Guided by a growing body of multidisciplinary research, policymakers are increasingly recognizing the role that adverse childhood experiences play in health and well-being, and are beginning to champion a burgeoning number of trauma-informed policy approaches across the nation.
An adverse childhood experience (ACE) refers to a “traumatic experience in a person’s life occurring before the age of 18 that the person remembers as an adult.” Examples of ACEs may include (but are not limited to): physical, emotional, or sexual abuse; domestic violence toward a parent; mental illness of a household member; substance abuse of a household member; incarceration of a household member; divorce or separation of a parent; and lack of basic necessities. The latest 2016 National Survey of Children’s Health revealed that over 46 percent of children in the United States have experienced at least one ACE.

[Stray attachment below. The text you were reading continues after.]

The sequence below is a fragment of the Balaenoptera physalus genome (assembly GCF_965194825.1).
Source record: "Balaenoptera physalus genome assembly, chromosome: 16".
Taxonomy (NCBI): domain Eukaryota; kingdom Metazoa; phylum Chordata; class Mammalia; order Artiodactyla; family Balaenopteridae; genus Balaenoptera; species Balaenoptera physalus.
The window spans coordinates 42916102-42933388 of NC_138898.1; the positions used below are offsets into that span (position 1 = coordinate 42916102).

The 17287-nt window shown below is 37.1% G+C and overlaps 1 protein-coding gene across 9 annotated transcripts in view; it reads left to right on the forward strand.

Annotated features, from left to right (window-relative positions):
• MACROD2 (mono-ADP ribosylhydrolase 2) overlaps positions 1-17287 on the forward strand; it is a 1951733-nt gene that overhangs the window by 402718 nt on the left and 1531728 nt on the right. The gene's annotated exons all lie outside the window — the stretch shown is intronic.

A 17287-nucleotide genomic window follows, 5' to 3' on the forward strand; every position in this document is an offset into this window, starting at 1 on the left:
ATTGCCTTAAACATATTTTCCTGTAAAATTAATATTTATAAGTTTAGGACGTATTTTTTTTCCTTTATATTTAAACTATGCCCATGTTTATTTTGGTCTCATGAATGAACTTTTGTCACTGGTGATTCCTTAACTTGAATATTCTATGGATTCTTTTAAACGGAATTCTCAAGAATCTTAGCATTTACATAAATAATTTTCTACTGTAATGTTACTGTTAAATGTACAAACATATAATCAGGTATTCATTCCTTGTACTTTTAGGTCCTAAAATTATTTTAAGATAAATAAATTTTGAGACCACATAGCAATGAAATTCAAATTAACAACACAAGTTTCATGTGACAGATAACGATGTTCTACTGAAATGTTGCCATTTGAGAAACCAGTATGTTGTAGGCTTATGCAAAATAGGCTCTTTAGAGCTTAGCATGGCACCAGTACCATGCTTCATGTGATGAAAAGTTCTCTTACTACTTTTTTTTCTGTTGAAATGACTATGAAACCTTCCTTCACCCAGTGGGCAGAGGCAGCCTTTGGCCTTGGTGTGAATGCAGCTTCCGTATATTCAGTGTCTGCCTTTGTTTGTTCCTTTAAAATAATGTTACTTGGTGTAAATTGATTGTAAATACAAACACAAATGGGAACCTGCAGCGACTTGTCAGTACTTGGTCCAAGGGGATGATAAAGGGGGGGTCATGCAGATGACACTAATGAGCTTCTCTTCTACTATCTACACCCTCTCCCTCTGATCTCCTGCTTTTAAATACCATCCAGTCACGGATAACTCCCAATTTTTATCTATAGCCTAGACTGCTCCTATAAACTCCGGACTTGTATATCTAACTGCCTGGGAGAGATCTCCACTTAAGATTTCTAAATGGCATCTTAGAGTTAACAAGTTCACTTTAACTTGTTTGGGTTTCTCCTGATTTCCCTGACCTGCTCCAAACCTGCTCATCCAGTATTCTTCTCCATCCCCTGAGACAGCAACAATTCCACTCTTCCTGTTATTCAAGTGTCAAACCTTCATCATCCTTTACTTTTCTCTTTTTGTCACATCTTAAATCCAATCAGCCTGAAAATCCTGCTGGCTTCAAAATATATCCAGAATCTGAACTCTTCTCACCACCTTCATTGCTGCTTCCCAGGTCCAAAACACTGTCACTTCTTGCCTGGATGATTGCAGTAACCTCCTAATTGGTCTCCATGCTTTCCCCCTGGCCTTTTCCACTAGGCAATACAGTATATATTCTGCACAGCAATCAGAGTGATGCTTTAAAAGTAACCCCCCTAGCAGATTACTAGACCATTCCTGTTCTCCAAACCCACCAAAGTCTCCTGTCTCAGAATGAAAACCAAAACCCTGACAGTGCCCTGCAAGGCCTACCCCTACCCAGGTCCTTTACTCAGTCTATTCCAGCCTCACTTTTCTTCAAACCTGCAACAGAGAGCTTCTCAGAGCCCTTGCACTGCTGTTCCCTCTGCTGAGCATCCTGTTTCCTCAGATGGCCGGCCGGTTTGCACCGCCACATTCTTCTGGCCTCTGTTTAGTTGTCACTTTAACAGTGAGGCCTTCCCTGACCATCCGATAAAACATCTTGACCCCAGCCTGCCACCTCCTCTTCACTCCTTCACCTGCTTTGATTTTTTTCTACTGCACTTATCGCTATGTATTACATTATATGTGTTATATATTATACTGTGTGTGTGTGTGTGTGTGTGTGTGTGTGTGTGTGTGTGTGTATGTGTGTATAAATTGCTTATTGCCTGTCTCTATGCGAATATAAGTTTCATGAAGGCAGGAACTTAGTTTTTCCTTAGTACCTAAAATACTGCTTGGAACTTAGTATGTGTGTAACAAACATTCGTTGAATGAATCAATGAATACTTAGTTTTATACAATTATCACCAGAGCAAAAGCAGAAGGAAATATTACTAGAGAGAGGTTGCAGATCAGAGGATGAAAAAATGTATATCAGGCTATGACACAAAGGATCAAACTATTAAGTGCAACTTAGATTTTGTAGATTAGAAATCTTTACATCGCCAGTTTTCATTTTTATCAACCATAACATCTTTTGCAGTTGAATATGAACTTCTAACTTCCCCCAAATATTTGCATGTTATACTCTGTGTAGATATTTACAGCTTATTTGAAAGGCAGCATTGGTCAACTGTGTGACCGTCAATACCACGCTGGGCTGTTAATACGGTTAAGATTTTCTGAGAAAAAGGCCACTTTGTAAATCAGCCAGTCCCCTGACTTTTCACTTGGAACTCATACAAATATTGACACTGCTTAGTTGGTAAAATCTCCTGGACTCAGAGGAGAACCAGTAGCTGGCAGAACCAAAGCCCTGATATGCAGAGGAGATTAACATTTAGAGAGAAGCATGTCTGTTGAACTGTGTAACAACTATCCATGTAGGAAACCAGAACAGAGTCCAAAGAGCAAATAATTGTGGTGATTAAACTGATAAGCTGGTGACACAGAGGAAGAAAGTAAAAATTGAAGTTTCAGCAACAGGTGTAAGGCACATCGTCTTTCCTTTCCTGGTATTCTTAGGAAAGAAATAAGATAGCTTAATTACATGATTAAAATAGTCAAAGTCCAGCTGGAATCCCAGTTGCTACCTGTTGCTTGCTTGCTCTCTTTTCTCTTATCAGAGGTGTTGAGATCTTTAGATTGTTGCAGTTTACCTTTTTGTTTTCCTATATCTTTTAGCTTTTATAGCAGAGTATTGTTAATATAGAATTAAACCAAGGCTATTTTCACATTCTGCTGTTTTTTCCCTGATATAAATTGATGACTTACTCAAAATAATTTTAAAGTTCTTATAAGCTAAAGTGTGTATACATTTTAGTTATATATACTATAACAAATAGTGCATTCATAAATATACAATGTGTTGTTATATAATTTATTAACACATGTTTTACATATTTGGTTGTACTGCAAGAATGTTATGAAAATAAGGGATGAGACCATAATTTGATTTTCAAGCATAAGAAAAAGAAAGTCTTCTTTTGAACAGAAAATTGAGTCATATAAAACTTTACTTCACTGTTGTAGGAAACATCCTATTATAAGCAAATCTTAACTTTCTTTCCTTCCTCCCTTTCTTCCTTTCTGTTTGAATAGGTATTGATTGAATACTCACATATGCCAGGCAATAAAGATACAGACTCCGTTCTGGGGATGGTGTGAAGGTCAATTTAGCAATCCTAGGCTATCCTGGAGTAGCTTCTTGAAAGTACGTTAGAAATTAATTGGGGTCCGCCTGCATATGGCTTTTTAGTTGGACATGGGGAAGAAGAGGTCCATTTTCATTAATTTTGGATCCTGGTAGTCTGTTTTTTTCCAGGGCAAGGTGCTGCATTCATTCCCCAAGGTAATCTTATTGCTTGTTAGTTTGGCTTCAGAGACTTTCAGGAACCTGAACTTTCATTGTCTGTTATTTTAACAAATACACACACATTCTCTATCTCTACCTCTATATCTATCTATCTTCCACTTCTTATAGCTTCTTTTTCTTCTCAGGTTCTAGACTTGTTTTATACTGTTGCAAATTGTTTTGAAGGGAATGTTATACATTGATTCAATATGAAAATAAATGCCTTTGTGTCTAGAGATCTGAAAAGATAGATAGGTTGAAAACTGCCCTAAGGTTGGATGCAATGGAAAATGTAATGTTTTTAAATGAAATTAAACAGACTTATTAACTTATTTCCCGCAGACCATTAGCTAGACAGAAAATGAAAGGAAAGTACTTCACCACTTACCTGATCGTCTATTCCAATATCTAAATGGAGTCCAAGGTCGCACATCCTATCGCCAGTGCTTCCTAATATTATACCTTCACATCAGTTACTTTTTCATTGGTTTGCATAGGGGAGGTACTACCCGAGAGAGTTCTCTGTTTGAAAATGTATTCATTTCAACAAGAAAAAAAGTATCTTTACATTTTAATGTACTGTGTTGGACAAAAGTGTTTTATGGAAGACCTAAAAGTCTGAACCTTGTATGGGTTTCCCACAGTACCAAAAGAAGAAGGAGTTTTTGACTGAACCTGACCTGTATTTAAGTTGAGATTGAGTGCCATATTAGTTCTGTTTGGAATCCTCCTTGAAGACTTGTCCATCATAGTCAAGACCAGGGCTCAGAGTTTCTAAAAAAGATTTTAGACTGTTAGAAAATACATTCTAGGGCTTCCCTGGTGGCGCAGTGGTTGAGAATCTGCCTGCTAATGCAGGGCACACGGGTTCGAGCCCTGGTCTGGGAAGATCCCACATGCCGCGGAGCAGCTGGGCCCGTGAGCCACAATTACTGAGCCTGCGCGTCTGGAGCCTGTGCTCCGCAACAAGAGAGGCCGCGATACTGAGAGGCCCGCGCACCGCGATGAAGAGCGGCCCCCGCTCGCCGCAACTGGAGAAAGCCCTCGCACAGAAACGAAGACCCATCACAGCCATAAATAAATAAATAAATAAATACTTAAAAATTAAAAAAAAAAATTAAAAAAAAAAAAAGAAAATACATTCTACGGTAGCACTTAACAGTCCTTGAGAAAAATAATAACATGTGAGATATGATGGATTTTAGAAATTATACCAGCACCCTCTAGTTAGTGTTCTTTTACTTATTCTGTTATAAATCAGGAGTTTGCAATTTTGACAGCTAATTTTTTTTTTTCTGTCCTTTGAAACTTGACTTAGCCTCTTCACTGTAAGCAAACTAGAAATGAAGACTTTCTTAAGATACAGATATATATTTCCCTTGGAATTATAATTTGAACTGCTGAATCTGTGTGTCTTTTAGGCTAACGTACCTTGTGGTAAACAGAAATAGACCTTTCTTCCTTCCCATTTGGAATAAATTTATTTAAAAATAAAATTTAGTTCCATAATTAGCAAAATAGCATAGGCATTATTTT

The landmark 1998 Adverse Childhood Experiences Study established the correlation between the accumulation of adversity during childhood and poor health outcomes. Advances in neurobiology since then have helped to explain the connection: Exposure to extreme or prolonged patterns of stress during childhood can cause a variety of changes in brain structure and function, leading to enduring neurobehavioral consequences. If unrecognized and untreated, ACEs may negatively affect health and well-being throughout the life span and can be a powerful determinant of health outcomes.
[For more on this story by Brittney Crock Bauerly, go to https://www.networkforphl.org/...d_policy_approaches/]